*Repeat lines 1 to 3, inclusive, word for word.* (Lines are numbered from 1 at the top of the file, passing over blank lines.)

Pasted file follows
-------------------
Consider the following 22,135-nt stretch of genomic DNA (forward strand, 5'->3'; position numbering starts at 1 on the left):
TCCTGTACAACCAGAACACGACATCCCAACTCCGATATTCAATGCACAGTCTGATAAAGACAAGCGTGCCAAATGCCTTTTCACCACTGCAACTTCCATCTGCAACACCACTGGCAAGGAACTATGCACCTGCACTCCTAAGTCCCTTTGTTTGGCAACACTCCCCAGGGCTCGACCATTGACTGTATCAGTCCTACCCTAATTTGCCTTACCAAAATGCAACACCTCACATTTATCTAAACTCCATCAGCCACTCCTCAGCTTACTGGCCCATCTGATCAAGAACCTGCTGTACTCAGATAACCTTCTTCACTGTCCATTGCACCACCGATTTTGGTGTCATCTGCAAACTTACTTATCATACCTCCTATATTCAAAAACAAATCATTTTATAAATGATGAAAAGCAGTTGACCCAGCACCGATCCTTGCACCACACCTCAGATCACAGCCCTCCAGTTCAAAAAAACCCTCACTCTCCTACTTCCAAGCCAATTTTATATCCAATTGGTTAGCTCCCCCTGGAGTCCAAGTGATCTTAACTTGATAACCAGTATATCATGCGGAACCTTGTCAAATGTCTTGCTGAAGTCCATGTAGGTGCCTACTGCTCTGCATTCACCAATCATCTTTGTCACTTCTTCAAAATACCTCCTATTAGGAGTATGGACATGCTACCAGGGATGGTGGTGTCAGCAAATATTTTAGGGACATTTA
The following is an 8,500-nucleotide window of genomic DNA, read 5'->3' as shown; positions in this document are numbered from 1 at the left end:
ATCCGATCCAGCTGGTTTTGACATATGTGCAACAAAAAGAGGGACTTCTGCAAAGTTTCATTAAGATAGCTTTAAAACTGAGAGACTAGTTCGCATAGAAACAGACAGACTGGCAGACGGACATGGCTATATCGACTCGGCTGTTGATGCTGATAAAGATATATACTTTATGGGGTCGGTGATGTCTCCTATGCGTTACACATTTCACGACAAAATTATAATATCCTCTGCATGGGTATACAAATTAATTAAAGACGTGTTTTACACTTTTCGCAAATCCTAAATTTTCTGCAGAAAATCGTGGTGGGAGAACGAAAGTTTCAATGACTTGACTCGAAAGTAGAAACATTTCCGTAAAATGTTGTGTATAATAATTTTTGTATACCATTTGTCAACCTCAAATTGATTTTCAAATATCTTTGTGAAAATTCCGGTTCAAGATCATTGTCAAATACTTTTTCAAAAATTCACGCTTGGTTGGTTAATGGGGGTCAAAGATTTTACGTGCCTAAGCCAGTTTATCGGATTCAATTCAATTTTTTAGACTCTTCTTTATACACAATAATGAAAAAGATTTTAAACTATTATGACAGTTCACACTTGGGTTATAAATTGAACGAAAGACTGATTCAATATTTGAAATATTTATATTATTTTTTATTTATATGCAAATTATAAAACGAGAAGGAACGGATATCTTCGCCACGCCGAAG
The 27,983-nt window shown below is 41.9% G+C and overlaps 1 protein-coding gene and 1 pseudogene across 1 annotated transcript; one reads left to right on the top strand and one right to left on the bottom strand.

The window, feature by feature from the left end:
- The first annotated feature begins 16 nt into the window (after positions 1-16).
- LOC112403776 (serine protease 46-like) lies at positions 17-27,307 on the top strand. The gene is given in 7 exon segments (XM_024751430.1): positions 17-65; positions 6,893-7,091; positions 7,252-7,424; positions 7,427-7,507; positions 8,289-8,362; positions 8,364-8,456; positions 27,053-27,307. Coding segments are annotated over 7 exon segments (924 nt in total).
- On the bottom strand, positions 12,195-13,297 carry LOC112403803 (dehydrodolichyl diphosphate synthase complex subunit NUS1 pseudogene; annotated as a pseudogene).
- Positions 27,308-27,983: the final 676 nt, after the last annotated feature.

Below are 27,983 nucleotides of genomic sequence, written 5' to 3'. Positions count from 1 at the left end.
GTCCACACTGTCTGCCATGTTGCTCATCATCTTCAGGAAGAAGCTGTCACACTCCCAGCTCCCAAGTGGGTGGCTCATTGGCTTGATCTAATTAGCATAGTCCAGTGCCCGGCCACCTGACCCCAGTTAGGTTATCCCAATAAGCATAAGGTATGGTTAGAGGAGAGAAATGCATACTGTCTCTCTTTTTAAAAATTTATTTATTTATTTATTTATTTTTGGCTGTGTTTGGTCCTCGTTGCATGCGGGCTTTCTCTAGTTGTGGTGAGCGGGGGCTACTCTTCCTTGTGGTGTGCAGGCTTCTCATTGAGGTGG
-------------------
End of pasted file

Consider the following 22,135-nt stretch of genomic DNA (forward strand, 5'->3'; position numbering starts at 1 on the left):
TCCTGTACAACCAGAACACGACATCCCAACTCCGATATTCAATGCACAGTCTGATAAAGACAAGCGTGCCAAATGCCTTTTCACCACTGCAACTTCCATCTGCAACACCACTGGCAAGGAACTATGCACCTGCACTCCTAAGTCCCTTTGTTTGGCAACACTCCCCAGGGCTCGACCATTGACTGTATCAGTCCTACCCTAATTTGCCTTACCAAAATGCAACACCTCACATTTATCTAAACTCCATCAGCCACTCCTCAGCTTACTGGCCCATCTGATCAAGAACCTGCTGTACTCAGATAACCTTCTTCACTGTCCATTGCACCACCGATTTTGGTGTCATCTGCAAACTTACTTATCATACCTCCTATATTCAAAAACAAATCATTTTATAAATGATGAAAAGCAGTTGACCCAGCACCGATCCTTGCACCACACCTCAGATCACAGCCCTCCAGTTCAAAAAAACCCTCACTCTCCTACTTCCAAGCCAATTTTATATCCAATTGGTTAGCTCCCCCTGGAGTCCAAGTGATCTTAACTTGATAACCAGTATATCATGCGGAACCTTGTCAAATGTCTTGCTGAAGTCCATGTAGGTGCCTACTGCTCTGCATTCACCAATCATCTTTGTCACTTCTTCAAAATACCTCCTATTAGGAGTATGGACATGCTACCAGGGATGGTGGTGTCAGCAAATATTTTAGGGACATTTA
The following is an 8,500-nucleotide window of genomic DNA, read 5'->3' as shown; positions in this document are numbered from 1 at the left end: